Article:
IIT Jodhpur
Chemical Engineering Department Webinar Series - Expert Talk by Dr. Rajaram K Nagarale


Speaker: Dr. Rajaram K Nagarale

Title of the talk: Thermal Encapsulation of the Functional Materials and their Device Applications

Date & Time: 29/09/2021, 6:00 PM

About the Speaker: Dr Rajaram K Nagarale is a senior scientist at Central Salt and Marine Chemicals Research Institute (CSMCRI). His previous work includes ion exchange membranes for energy & biomedical applications, Non-gassing electro-osmotic pumps & infusion devices. He is currently working on thermal encapsulation of functional materials & their device applications. He was awarded Ramanujan fellowship by DST, India & Prof G.K. Narayan Reddy Gold Medal by Karnataka University Dharwad (1999). He has also published more than 70 peer-reviewed journals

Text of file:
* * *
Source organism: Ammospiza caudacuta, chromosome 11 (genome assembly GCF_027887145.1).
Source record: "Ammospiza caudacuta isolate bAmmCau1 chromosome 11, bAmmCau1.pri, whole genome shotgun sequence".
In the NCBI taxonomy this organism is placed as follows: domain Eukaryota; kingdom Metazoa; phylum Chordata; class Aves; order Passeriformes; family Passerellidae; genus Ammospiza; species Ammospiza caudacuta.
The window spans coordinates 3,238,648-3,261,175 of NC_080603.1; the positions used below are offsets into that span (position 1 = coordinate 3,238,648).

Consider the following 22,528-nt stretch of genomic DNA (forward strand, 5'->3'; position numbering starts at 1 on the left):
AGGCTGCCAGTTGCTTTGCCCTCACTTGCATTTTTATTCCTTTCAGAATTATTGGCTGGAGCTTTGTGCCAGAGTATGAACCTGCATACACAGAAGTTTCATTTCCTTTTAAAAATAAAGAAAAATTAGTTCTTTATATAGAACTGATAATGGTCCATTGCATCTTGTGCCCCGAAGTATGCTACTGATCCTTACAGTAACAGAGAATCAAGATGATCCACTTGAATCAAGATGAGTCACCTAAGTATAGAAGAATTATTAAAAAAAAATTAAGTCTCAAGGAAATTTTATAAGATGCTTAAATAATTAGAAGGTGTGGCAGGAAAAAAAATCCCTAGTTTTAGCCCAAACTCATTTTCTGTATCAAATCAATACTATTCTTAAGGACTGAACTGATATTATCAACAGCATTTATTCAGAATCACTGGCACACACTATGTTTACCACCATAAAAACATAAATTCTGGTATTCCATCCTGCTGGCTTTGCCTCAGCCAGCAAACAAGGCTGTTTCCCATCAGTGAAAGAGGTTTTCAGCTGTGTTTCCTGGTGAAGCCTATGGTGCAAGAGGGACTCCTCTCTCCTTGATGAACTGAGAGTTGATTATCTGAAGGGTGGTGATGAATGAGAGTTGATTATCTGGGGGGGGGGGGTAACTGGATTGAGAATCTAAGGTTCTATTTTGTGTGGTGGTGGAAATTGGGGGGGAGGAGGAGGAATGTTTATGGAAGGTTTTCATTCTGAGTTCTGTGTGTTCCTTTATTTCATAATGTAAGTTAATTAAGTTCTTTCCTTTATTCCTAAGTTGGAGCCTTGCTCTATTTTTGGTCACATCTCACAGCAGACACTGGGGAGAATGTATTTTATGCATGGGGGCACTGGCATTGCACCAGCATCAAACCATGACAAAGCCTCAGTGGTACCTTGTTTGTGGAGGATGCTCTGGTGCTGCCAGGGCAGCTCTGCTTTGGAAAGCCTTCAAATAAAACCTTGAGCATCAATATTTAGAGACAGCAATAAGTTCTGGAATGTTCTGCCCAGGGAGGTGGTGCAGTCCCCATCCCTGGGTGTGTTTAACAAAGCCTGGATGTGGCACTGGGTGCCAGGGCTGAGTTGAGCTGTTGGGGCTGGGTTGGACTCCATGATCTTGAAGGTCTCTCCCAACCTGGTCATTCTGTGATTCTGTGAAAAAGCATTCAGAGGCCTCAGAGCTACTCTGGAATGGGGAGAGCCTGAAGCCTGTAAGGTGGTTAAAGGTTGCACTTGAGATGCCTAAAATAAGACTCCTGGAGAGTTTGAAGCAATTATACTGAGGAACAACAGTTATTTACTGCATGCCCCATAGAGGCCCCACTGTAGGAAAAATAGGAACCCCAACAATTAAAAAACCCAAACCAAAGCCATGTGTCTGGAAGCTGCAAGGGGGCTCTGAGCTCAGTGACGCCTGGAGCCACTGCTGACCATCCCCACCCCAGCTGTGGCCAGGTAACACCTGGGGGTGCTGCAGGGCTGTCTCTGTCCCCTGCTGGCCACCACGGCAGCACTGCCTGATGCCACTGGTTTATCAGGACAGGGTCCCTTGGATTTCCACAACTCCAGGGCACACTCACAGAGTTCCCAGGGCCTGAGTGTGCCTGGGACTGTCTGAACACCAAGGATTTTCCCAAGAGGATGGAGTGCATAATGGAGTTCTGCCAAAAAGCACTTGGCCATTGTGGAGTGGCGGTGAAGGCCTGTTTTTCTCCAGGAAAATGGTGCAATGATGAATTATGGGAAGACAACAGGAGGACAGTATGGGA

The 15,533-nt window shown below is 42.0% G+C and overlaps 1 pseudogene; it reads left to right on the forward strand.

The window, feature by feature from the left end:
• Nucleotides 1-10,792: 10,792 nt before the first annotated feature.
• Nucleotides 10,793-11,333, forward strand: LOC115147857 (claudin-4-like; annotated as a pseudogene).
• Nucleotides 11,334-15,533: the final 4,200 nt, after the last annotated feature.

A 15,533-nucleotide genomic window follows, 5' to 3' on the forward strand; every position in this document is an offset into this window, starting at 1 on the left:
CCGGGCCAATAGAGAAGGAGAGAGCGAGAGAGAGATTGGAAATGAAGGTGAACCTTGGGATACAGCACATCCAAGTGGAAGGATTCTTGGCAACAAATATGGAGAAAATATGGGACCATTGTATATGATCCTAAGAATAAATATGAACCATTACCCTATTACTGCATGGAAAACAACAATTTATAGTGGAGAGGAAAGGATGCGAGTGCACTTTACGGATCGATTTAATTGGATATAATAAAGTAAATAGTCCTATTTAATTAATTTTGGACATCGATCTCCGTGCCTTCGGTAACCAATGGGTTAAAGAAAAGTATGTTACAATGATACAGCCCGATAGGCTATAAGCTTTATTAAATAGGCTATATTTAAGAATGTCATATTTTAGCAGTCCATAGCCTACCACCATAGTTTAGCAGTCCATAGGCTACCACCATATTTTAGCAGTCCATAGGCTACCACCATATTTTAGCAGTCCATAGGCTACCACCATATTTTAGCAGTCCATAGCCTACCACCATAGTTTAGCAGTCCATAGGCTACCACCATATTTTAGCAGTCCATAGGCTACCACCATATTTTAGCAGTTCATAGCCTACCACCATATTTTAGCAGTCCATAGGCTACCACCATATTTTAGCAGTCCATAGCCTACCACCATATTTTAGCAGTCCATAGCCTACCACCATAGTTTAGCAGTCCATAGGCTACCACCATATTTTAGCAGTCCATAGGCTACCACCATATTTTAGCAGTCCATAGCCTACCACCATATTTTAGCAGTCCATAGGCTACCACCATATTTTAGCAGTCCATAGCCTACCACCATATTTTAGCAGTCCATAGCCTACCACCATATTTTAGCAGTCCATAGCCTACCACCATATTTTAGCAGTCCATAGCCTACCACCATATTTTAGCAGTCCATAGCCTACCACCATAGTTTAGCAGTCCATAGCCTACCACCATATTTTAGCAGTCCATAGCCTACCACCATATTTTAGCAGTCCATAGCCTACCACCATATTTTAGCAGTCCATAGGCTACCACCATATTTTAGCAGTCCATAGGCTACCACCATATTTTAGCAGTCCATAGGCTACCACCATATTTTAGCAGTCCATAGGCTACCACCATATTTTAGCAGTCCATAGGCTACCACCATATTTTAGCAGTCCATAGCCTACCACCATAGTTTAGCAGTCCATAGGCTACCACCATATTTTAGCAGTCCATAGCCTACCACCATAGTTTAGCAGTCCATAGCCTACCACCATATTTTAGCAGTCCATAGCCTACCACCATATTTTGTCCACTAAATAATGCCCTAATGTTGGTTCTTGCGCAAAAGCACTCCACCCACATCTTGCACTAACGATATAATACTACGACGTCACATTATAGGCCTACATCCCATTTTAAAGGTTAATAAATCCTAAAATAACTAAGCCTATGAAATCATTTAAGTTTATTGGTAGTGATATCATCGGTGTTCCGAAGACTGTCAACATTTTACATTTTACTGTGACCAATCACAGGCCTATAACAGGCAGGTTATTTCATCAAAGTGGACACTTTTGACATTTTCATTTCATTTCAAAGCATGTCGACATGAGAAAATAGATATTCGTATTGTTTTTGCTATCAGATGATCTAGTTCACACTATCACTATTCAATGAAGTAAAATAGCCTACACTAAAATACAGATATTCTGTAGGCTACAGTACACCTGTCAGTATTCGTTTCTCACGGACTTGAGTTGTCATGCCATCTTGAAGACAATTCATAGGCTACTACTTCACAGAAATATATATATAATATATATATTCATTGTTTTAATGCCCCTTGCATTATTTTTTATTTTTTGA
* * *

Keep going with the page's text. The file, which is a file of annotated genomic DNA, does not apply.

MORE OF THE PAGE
Abstract: Functionalisation of the electrode material without compromising their electrochemical properties is a challenging task. Covalent functionalisation increases the ohmic resistance of the system and hence poor performance. We have developed the low-temperature thermal encapsulation, a robust method of electrode functionalisation without compromising their electrochemical properties. The functional materials like ferrocene, phenothiazene, phosphomolybdic acid, phosphotungstic acid and nickel nanoparticles were encapsulated inside the multi-walled carbon nanotubes (MWCNTs) and demonstrated their device applications in energy storage and infusion device applications. Low voltage non-gassing electroosmotic pump assembled from sandwiching a silica frit between two carbon paper electrodes that were dip-coated with a paste consisting of phosphomolybdic acid/phosphotungstic acid (PMA/PTA) encapsulated multi-walled carbon nanotubes (MWCNTs) and Nafion® showed very stable performance. The encapsulation was a combined effect of thermomigration of functional materials and the nanocapillary action of MWCNTs. The encapsulated MWCNTs retained desirable redox and charge transfer characteristics of PMA/PTA. The stable voltammogram in 1 M H2SO4 solution exhibited 77% charge retention.  A total of three different possible pump configurations namely PUMP-I = PMA//SiO2//PMA, PUMP-II = PTA//SiO2//PTA, and PUMP-III = PMA//SiO2//PTA pulled together. They are the sequence of anode, silica frit and cathode. All pumps showed the linear dependence on flow rate with a minimum operating voltage of 1 V, which is well below the thermodynamic potential of water splitting. The PUMP-I provided an electroosmotic flux of 43.57 μLmin-1V-1cm-2 that matched the requirement of an infusion device like insulin pump. The device was fabricated and its applicability has been demonstrated by delivering ~1.8 mL of water at 10±2 μLmin-1 flow rate at 2 V constant applied voltage over a period of 3 h. Such a wearable device can be programmed to deliver model insulin or pain medication drugs for chronic diseases.          Without encapsulation, ferrocene derivative exhibited an initial capacity of 64.7 mAhg-1 which drastically faded with time due to dissolution of active material. However, by low-temperature thermal encapsulation, the capacity was remarkably improved to 71.3 mAhg-1 with 94% columbic efficiency and 91% capacity retention at a current density of 75mAg-1. The specific capacities were found to be 148.7, 131.2, 116, 110 and 89.4 mAhg-1 at respective current densities of 10, 20, 30, 40, and 50 Ag-1. The stability of the electrode has been explained on the basis of a friendly host-guest interaction between CNTs and the organic molecules by π-π stacking, dipole-dipole and dipole induced dipole interactions with detailed electrochemical and spectroscopic characterization. From this study we conclude that the thermal intercalation in MWCNTs has been found to be an excellent method to stabilize the electrode materials in battery application.

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